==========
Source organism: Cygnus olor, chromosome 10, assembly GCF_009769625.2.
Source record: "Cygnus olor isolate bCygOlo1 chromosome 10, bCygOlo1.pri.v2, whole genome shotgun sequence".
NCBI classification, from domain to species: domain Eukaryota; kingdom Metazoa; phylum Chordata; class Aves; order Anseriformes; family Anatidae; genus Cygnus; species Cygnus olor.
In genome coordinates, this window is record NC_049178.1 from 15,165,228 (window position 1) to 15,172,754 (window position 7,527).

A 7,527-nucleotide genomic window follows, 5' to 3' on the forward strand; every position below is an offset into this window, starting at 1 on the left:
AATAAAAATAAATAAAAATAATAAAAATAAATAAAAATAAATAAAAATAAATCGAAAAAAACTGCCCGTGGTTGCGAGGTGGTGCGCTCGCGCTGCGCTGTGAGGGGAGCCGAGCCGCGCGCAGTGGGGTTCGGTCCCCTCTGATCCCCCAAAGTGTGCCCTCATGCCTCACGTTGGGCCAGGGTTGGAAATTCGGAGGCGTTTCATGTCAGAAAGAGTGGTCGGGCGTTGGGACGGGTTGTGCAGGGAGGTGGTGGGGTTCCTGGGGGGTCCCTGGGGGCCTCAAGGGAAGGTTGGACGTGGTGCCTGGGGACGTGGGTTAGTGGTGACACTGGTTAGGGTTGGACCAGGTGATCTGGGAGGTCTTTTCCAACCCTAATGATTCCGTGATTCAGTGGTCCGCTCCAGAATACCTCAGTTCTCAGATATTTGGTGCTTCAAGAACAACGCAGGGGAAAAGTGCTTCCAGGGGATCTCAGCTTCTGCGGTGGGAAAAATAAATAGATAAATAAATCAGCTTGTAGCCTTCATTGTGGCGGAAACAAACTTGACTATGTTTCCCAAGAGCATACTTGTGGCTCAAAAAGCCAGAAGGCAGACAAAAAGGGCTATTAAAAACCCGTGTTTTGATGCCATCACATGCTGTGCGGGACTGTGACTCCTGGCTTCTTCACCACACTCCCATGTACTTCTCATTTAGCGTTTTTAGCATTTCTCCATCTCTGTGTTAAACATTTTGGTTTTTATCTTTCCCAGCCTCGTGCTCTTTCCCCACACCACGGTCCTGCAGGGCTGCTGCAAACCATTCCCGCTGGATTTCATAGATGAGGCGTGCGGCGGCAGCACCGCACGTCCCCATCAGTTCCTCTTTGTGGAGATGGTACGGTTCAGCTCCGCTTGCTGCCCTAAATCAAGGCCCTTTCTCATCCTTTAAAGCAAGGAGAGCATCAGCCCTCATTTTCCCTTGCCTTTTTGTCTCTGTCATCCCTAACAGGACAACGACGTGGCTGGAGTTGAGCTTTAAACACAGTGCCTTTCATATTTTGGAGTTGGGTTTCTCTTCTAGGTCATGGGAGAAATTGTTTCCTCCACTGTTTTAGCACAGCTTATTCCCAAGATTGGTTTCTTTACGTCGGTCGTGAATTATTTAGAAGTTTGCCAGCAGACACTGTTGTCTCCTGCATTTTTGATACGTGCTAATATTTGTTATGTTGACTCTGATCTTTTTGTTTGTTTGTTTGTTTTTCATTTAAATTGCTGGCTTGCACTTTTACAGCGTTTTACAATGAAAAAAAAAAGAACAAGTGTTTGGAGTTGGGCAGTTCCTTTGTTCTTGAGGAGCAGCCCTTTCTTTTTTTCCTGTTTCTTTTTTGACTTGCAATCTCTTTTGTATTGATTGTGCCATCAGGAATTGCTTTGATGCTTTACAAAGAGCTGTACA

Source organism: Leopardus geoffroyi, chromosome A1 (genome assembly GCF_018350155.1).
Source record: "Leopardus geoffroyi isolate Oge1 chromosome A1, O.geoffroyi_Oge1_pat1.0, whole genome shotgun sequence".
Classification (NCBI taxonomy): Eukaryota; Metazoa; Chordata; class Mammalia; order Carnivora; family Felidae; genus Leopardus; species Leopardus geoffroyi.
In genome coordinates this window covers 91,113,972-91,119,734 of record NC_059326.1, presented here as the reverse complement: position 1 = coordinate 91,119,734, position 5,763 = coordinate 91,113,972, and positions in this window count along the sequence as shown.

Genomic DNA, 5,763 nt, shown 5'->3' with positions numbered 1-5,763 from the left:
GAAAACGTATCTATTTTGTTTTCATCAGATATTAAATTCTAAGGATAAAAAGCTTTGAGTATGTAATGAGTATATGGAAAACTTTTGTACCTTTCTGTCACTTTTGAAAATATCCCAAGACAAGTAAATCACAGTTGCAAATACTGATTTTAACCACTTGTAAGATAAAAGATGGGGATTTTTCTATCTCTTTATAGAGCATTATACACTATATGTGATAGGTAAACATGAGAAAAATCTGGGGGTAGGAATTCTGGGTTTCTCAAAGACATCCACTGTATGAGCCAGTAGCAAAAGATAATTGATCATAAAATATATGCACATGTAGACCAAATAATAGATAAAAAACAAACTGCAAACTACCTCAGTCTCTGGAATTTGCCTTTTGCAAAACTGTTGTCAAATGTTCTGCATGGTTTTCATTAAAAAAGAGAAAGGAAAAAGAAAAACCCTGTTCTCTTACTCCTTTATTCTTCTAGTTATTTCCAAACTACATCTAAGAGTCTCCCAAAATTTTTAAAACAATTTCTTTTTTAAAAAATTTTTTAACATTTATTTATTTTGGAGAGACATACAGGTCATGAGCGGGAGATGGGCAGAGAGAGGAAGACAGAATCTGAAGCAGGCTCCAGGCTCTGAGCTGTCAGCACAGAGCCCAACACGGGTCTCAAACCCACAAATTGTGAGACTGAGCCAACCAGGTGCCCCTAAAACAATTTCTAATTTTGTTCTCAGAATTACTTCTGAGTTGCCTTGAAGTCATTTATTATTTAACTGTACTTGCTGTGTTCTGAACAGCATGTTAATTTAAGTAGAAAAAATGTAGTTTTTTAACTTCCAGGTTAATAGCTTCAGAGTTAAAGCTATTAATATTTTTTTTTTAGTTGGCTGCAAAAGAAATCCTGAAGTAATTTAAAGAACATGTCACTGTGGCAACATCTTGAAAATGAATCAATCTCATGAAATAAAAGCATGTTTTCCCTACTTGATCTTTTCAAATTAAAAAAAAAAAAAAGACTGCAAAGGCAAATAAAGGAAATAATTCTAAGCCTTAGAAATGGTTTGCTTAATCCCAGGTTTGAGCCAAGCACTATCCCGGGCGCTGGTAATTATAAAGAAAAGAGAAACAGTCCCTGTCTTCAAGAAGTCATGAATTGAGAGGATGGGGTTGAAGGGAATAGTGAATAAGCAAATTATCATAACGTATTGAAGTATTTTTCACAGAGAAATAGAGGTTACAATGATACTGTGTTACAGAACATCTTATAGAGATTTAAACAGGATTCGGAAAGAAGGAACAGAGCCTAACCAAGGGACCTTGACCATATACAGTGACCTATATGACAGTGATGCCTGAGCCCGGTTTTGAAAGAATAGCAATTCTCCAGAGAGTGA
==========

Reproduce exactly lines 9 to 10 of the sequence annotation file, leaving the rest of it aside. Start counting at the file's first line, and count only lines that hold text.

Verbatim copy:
Classification (NCBI taxonomy): Eukaryota; Metazoa; Chordata; class Mammalia; order Carnivora; family Felidae; genus Leopardus; species Leopardus geoffroyi.
In genome coordinates this window covers 91,113,972-91,119,734 of record NC_059326.1, presented here as the reverse complement: position 1 = coordinate 91,119,734, position 5,763 = coordinate 91,113,972, and positions in this window count along the sequence as shown.